Tilburg School of Humanities and Digital Sciences

Artificial Intelligence, Communication, Culture, Philosophy, Religion and Liberal Arts and Sciences

Veni awards NWO for three promising researchers

Three promising young reseachers of Tilburg University have been awarded a Veni grant by the Netherlands Organisation for Scientific Research (NWO). The grant consists of a maximum of 250,000 euro and will enable them to conduct innovative research for three years.

The awarded researchers and their projects are the following.

Lack of measurement invariance in multilevel data: A cluster-based solution for making valid attribute comparisons

Dr. Kim de Roover, Tilburg School of Social and Behavioral Sciences

When measuring unobservable attributes by observed variables like questionnaire items, psychologists assume a measurement model (MM). When comparing attributes based on item scores, they assume measurement invariance across compared groups/subjects. My project presents methods for comparing MMs across many groups/subjects and finding clusters of groups/subjects for which comparisons are valid.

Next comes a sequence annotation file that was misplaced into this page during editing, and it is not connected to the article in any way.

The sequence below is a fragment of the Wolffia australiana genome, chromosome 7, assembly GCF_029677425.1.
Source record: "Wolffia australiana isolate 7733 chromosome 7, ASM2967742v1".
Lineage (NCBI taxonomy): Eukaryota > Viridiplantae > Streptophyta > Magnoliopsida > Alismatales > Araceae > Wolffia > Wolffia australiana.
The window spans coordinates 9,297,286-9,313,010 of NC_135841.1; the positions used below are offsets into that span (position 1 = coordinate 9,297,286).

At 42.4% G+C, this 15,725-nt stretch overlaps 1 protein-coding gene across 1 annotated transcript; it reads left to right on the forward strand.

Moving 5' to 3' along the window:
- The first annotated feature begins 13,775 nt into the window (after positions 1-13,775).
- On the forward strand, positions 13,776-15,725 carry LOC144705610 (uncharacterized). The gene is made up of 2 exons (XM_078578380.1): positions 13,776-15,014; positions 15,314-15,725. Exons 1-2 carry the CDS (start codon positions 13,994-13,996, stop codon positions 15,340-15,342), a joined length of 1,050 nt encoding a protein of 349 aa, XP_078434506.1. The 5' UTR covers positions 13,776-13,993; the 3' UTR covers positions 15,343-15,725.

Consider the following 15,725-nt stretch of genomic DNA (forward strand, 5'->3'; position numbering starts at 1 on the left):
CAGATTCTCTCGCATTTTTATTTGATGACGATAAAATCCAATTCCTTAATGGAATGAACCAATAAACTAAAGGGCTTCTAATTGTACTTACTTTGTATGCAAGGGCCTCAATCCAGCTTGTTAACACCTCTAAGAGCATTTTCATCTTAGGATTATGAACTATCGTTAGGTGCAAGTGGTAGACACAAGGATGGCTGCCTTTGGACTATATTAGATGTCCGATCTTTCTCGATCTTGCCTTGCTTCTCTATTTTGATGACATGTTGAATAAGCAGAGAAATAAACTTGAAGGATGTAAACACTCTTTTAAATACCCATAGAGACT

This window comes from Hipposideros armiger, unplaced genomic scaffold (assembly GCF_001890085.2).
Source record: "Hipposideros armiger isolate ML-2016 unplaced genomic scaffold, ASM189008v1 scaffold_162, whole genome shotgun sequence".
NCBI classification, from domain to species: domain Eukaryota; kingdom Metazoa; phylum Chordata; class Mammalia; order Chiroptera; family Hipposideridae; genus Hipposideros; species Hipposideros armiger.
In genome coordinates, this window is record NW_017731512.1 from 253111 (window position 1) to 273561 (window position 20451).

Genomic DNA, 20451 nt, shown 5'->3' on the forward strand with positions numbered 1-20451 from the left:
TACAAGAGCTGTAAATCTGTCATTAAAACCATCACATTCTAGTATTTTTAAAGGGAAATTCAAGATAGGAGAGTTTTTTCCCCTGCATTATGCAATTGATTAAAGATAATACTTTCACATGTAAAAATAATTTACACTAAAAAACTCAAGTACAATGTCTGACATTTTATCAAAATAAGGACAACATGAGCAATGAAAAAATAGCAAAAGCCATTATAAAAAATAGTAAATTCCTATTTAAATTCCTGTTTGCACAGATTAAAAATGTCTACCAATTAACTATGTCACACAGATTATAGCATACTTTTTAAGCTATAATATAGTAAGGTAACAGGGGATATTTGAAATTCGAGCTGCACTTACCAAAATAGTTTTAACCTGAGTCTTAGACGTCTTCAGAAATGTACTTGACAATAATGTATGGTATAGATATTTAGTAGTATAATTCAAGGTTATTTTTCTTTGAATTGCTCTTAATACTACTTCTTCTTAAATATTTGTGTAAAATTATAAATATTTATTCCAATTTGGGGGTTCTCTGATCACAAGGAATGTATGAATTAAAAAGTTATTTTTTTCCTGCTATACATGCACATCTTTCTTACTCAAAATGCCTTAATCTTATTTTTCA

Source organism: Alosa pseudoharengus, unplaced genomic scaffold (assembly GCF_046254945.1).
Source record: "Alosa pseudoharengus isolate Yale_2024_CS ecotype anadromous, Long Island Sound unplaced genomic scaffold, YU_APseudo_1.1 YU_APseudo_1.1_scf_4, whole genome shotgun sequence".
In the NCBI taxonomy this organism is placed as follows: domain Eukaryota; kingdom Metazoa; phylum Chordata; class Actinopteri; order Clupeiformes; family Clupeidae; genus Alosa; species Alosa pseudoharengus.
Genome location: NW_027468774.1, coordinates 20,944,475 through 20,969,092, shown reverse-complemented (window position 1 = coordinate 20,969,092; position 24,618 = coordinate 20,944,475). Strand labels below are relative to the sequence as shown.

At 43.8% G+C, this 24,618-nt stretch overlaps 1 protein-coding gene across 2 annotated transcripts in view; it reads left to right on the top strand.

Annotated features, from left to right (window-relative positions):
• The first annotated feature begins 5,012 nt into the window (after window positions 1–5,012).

The value of admiration

Dr. Alfred Archer, Tilburg School of Humanities

We admire heroes, saints, and film stars but what is admiration and what role should it play in our lives? Using tools and insights from philosophy and psychology, this project will investigate the nature and value of admiration, when admiration is appropriate and admiration’s role in education and leadership.

Matter over mind: Skinner, Quine, and the Heyday of Behaviorism

Dr. Sander Verhaegh – Tilburg School of Humanities (from August 1st, 2016)

Twentieth-century psychology and philosophy were dominated by behaviorism. The leading scholars were B.F. Skinner and W.V. Quine. How did they develop their theories? How did they influence each other? And what are the implications for the relation between psychology and philosophy? This projects answers these questions by examining their archives.